Microsoft Office Tutorials and References
In Depth Information
Shockingly, many Office users have no idea that Excel can be used for something other
than budgets and simple lists. If your only exposure to Excel is the monthly ritual of adding
your department’s numbers to the corporate budget template, we have some surprises for
you. In the four chapters we devote to Excel, we cover the fundamentals of formulas,
formatting, and filtering data; we also help you unlock the magic of PivotTables, which sound
intimidating but are easy to master and incredibly useful once you learn how they work.
The most obvious improvements in Excel 2010 are related to data analysis and
presentation. Most professional number crunchers use charts and visualizations to help other people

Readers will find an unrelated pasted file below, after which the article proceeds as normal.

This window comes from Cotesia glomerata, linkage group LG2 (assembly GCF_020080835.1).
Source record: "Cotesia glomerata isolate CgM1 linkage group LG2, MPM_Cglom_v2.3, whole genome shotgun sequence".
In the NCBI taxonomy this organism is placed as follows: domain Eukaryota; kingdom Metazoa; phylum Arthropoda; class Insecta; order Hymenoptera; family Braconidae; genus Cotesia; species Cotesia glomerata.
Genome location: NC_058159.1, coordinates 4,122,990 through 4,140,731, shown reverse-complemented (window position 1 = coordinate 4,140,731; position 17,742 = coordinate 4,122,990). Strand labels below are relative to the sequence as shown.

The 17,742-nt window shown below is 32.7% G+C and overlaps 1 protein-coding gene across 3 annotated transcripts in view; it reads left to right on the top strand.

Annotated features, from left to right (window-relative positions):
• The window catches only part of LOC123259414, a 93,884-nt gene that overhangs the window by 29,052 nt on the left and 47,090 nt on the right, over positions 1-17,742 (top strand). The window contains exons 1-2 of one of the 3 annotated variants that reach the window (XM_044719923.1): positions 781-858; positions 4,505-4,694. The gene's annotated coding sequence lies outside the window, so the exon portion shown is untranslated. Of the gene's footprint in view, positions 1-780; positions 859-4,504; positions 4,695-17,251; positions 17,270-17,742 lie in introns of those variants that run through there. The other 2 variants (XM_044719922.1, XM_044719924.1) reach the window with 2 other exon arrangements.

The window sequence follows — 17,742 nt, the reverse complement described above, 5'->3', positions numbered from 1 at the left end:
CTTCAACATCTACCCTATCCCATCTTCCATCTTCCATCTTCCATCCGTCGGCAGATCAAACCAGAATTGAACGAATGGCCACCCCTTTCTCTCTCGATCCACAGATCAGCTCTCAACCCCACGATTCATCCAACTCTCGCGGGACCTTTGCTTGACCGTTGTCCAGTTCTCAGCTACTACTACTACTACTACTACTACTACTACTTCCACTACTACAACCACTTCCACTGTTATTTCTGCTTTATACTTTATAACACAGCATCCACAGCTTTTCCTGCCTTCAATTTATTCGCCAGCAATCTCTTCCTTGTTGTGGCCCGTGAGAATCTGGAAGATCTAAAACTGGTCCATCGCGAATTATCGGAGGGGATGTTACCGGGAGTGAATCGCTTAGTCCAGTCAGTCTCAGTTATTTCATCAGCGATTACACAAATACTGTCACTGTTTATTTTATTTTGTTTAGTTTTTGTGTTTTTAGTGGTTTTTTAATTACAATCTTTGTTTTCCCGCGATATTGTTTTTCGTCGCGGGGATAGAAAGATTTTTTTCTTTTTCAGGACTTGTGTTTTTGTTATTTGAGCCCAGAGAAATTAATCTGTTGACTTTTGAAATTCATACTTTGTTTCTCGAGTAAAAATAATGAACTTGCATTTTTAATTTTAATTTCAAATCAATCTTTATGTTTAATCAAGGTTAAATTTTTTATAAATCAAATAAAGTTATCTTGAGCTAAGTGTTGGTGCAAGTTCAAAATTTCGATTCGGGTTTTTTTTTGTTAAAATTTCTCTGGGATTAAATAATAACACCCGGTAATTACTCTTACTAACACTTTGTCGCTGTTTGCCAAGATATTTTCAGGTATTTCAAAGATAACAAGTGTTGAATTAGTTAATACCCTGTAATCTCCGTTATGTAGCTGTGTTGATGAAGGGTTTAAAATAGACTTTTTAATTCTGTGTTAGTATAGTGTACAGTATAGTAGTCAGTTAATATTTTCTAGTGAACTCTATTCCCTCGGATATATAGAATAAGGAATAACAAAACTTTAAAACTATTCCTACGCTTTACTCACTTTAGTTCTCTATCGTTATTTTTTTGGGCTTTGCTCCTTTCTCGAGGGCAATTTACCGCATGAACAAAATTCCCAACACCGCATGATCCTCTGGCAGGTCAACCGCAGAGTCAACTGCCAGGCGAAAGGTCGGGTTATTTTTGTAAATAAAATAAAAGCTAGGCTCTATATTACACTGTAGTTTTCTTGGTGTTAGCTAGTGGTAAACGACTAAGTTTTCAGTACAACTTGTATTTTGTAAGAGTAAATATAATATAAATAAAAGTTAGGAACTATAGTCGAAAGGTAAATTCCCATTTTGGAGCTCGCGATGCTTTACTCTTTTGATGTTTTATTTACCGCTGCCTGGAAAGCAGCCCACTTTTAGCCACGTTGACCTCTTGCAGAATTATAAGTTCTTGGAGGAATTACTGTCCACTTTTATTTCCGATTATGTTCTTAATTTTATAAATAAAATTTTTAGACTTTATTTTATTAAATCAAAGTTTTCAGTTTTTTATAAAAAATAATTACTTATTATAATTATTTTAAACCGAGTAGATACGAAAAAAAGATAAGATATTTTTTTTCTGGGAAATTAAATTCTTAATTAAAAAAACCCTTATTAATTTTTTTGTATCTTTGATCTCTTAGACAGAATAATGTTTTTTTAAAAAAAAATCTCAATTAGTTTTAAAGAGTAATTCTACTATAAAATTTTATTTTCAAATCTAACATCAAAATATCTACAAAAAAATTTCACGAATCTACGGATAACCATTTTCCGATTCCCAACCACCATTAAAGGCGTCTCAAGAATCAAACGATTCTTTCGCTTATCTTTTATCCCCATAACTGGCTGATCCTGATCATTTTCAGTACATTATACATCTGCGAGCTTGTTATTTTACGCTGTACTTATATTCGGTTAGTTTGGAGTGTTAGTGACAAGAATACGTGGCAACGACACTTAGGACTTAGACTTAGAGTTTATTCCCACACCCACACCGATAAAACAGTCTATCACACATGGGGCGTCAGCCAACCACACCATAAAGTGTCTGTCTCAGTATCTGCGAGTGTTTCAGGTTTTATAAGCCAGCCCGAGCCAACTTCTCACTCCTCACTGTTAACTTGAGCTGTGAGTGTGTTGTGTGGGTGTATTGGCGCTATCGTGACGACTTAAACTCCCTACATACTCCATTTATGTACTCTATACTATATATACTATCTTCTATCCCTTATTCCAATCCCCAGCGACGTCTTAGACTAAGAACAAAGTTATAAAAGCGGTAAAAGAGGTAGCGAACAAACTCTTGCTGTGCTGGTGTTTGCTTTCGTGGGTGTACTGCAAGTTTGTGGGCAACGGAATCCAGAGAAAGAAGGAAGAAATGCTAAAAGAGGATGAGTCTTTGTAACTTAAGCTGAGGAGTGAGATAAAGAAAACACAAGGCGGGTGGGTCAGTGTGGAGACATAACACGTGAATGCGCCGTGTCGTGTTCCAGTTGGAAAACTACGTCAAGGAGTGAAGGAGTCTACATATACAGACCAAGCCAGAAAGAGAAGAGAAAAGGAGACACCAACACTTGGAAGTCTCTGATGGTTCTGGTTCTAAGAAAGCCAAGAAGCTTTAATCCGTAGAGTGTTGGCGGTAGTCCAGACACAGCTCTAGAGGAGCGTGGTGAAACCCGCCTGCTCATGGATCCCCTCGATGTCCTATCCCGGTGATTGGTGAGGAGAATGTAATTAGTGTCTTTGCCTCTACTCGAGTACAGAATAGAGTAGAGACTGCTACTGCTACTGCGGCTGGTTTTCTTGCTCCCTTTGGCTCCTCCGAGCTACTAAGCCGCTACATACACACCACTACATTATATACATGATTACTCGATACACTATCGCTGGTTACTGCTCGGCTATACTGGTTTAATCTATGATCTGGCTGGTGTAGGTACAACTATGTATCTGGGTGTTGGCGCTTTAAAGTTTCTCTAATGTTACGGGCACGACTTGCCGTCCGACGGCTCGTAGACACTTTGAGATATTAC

understand the impact of a mass of raw numbers. The new sparklines feature embeds
graphic representations of data trends directly within those numbers (and updates them
automatically as the numbers change), as shown in Figure 1-7.
Figure 1-7 Using sparklines allows you to visualize trends and patterns alongside the data in an
For cutting large data sets into manageable workloads, Excel 2010 offers several useful
tools: Use PivotTables, for example, to quickly and easily create crosstabs and summaries
of even very large data sets with just a few clicks. In traditional lists or PivotTables, you can
create search filters to help find relevant items.
Although OneNote has been a part of Office since the 2003 release, many experienced
Office users are unlikely to have spent even a minute with it. That’s because OneNote
was previously included only with the Home and Student and Ultimate editions of Office.